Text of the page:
M. Botvinnik – Gy Szilagyi
1.g3 d5 2.Nf3 c6 3.Bg2 Bg4 4.d3 Nd7 5.h3 Bxf3 6.Bxf3 e5 7.Nd2 Ngf6 8.e4! dxe4 9.dxe4 Bc5 10.0-0 Qe7 11.c3 0-0 12.b4 Bb6 13.a4 Rfd8 14.Qc2 Rac8 15.Be2
15...c5?? (JS: I put the double question mark here.)
Lakdawala (who gave the move a “?!” – I would have demanded that he change this to “??” but it’s too late, the book is already out!) had this to say: “The position’s reality is clearly at odds with Szilagyi’s misperceptions of what constitutes truth. Black envisages a happy future of abundant counterplay, peace, prosperity and longevity – none of which come to pass. This makeshift attempt at a queenside ‘attack’ resembles actors playing at war, rather than war itself. A serious strategic error, which by today’s standards, would easily deserve a “??.” Question: Why? It looks thematic. Black finally challenges White on the queenside. Answer: The move violates the principle: Don’t fix your pawns on the same color as your remaining bishop. This game is destined to become the poster child for this principle’s violation!”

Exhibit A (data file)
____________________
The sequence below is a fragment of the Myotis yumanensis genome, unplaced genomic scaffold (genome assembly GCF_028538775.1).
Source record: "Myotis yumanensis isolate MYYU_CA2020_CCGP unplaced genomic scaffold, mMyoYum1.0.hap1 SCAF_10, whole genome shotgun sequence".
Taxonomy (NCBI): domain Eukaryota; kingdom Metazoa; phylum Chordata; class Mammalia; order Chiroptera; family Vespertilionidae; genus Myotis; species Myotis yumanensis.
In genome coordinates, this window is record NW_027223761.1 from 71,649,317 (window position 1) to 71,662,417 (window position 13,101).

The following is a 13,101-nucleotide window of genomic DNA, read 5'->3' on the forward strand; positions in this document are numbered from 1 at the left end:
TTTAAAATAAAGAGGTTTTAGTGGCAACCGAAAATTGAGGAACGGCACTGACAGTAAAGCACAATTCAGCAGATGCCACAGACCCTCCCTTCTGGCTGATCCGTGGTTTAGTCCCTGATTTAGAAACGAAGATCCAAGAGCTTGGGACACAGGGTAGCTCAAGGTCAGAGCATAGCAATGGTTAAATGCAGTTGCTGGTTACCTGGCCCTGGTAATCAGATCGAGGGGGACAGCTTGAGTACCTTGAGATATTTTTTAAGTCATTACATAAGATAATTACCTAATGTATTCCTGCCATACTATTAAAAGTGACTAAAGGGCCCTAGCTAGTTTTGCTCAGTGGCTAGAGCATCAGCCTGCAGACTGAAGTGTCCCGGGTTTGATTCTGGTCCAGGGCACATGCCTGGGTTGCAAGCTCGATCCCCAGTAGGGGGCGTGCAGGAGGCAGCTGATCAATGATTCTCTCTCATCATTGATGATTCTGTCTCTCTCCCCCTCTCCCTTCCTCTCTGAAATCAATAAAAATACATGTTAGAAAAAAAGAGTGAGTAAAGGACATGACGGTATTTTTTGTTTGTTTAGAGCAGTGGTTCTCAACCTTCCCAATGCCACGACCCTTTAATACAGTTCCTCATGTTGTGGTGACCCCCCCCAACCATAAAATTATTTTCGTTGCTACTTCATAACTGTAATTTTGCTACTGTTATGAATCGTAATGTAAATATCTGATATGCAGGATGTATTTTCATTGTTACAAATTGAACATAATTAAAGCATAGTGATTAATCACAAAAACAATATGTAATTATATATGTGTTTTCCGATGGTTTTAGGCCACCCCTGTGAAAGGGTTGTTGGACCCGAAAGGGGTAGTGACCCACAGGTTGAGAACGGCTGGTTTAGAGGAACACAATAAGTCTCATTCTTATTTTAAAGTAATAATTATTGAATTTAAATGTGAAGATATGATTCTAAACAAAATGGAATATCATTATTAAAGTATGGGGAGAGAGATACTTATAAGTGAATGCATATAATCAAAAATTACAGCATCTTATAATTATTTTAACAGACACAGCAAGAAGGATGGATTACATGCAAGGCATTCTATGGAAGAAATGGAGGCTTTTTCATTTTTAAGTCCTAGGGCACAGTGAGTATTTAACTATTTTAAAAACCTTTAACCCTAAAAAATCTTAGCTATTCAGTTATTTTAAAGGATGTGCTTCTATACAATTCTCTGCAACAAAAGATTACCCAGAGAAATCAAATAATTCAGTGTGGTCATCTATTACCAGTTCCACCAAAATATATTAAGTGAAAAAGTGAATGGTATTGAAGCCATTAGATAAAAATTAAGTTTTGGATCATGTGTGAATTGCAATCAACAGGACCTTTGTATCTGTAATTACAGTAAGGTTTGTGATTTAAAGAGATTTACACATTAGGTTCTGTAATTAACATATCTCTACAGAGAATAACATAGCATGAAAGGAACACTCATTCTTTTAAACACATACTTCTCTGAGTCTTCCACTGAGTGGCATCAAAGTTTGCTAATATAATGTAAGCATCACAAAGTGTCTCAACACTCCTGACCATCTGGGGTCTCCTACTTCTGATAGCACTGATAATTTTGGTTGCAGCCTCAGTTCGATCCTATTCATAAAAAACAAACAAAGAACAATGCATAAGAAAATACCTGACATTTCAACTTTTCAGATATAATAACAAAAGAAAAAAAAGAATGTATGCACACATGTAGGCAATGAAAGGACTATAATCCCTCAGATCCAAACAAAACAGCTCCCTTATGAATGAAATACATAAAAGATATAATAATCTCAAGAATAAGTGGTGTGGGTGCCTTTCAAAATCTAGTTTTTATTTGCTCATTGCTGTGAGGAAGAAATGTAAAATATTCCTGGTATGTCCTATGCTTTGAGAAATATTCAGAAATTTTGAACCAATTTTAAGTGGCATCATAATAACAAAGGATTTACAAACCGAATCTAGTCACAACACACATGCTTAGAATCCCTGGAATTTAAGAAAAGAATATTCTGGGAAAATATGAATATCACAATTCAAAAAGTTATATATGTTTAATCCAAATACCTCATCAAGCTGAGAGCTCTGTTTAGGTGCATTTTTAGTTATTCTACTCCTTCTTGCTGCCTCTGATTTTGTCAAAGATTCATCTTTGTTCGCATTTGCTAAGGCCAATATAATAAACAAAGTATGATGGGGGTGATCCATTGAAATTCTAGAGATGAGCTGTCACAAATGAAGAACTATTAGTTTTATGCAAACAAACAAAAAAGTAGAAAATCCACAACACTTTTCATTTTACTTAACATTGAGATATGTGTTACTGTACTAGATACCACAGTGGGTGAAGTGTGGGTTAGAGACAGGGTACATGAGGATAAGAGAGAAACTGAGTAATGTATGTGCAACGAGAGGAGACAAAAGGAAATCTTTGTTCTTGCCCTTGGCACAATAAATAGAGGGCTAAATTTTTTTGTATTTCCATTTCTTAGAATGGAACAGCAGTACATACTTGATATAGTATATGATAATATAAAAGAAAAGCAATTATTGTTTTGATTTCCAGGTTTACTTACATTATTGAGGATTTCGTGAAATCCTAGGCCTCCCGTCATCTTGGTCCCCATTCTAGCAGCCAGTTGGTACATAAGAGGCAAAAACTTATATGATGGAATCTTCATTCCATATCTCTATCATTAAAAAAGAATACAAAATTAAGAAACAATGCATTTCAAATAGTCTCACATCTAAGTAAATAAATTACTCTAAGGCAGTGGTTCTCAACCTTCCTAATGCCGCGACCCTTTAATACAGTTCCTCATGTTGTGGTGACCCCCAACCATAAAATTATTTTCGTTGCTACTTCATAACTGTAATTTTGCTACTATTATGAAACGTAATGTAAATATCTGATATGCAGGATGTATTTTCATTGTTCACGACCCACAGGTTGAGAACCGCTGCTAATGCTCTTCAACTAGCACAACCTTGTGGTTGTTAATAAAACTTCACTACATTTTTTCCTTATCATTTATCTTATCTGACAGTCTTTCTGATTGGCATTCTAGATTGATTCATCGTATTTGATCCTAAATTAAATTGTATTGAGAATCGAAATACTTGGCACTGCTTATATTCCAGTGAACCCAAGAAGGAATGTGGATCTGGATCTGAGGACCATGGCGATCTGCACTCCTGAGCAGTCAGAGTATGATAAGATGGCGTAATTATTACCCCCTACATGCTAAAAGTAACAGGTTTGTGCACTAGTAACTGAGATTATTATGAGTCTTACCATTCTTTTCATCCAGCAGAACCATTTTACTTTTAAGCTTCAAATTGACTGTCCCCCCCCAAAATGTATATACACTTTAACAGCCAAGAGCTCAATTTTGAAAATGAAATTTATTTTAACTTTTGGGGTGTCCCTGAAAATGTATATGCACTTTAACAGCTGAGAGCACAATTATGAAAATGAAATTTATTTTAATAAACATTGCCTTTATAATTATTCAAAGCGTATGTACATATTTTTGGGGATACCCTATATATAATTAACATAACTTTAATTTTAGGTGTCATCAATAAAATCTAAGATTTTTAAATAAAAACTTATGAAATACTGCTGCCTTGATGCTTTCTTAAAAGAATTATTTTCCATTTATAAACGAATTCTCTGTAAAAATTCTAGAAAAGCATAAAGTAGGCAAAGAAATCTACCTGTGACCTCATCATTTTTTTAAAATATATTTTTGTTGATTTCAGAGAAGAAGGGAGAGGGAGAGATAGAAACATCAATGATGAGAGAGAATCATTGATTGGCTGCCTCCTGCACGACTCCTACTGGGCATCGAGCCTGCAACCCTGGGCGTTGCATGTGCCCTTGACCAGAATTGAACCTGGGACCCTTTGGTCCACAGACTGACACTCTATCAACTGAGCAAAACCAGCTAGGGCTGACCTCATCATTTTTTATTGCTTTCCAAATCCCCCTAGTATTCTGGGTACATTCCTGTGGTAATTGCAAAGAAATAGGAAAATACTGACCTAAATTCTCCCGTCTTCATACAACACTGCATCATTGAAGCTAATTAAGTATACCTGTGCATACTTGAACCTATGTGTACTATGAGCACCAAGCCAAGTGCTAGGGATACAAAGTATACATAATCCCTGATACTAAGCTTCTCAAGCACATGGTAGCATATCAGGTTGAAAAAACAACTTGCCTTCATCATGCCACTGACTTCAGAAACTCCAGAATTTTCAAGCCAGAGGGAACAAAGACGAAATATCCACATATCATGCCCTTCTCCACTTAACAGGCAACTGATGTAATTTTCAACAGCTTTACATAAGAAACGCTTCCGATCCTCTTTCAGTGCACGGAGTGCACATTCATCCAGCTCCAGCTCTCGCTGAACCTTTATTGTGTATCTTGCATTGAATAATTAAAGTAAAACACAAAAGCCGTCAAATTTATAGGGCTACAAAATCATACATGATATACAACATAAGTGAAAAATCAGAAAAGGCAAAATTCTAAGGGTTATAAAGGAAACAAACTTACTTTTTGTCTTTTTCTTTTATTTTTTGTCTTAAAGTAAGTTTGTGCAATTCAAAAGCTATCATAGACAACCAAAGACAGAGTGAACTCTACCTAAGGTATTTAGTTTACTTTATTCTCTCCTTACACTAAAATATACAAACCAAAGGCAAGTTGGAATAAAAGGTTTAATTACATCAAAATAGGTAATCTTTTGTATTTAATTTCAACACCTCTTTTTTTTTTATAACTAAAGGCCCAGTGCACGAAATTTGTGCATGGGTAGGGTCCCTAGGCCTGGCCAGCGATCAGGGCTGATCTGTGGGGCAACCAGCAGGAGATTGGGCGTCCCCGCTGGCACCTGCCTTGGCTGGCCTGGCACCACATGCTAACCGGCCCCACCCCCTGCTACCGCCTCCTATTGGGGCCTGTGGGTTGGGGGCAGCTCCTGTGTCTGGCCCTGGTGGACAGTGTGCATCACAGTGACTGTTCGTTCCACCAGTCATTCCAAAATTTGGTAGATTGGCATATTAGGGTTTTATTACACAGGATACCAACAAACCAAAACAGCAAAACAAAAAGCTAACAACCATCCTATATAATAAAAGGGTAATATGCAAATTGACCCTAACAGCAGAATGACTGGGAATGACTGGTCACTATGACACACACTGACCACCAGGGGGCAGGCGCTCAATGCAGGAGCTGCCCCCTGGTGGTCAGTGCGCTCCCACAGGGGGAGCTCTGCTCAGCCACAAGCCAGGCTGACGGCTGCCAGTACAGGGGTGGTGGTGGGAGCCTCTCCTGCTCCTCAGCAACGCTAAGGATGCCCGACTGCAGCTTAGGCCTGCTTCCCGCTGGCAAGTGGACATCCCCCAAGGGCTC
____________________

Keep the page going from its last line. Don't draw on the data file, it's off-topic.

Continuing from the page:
In our conversation, Lakdawala admitted that Black was lost after 15...c5. In other words, Black went from slightly worse to lost with one move. That, my friends, is a blunder.
Cyrus: “Believe it or not, Black should be in desperation mode already and simply give away his c-pawn with 16...c4!? to clear c5 and organize play down the c-file. In this case he is still probably busted but at least he doesn’t suffer the joyless, counterplayless, distopian future which ensues in the game.”
17.Nc4 Nd6 18.Bg5! f6 19.Be3 Nxc4 20.Bxc4+ Kh8 21.a5 Bc7 22.Rfd1 Nf8 23.Qa2 Rxd1+ 24.Rxd1 Rd8 25.Rxd8 Bxd8 26.a6! b6 27.Kg2 Qd7 28.Qe2 Ng6 29.Bb3! Ne7 30.Qc4 h6 31.Qf7 Kh7 32.Bc4 Qd6 33.h4 Qd1 34.Qe8 f5 35.exf5 Nxf5 36.Bg8+ Kh8 1-0.
[Most of the puzzles offer invisible prose and variations. After you try and solve the puzzle, click SOLUTION followed by MOVE LIST so you can all the hidden goodies.]
The “beauty” of blunders is that they make the mightiest of the mighty vulnerable to just about anyone that’s sitting across the board from them. The following puzzles will give you the chance to beat the world’s elite. I’ll set up the scenario, show the blunder in puzzle form, and then it’s up to you to beat a chess god (or, in some cases, a mere demigod). Enjoy!